New York City is on any traveler’s list of places to visit. However, it can be quite intimidating as there is much to see in so little time. This is a guide on how to navigate New York City in an effective way, leaving the traveler satisfied with what they have seen without the feeling of spending too little time on the attractions.
The most important tip to remember: in the majority of places, the streets are numbered. No need to wonder about quirks or formulas, if you’re on 59th Street and have to walk to 71st Street, walk up 12 blocks. Surprisingly easy. As far as having a “North Star” and situating where someone is at all times, it is important to remember that 5th Avenue is the street which divides east and west. Seeing as how West 59th Street and East 59th Street can both exist, and either side also has its own subway line going up and down, it can be easy to get lost walking in the wrong direction for a few minutes.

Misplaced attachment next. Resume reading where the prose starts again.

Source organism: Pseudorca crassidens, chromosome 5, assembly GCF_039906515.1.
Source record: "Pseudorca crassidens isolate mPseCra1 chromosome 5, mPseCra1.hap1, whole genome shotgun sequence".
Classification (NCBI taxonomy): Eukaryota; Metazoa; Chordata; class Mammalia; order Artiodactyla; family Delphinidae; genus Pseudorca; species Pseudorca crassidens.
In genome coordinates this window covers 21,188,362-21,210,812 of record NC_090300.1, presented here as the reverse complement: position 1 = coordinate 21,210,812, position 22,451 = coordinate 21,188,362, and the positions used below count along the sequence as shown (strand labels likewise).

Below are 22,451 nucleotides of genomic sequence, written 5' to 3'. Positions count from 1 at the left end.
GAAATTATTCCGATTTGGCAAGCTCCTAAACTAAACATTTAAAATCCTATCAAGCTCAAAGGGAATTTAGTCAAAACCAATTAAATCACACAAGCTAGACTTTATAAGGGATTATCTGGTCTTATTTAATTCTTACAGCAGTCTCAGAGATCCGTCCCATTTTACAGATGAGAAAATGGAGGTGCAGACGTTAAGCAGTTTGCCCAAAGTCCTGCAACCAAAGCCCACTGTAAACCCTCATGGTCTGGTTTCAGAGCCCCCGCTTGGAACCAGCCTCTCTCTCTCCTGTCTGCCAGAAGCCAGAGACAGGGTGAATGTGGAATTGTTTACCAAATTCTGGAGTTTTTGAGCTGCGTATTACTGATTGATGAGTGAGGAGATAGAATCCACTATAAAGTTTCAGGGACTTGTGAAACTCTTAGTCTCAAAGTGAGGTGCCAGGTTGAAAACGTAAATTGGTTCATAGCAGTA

With the easiest part now out of the way, on to more complicated street math. There are paths all drivers memorize in order to efficiently navigate, and a very important point is that in order to ensure traffic flows both ways, even-numbered streets head east and odd-numbered streets head west. The reason this minor point is important is the nightmare that is traffic. Getting stuck can be an unpleasant experience; therefore it is best to have prior knowledge of where to go.
As far as subway riding: many stations have two entrances, one for uptown and one for downtown. Therefore it is always important to look twice before entering; another truth is that the uptown platform is on the east side of the street, and vice-versa. Knowing this fact will save a lot of time, especially if the subway stop lies on a major street. Certain subway lines also move express at certain times, those are represented on the map with white dots, as opposed to the local black dots. It can be a help during rush hour.
Of course, with phones so prevalent another way to navigate can be with Google maps, or asking a strange for directions… but who wants to do that?
This blog was originally posted on williamdoonan.net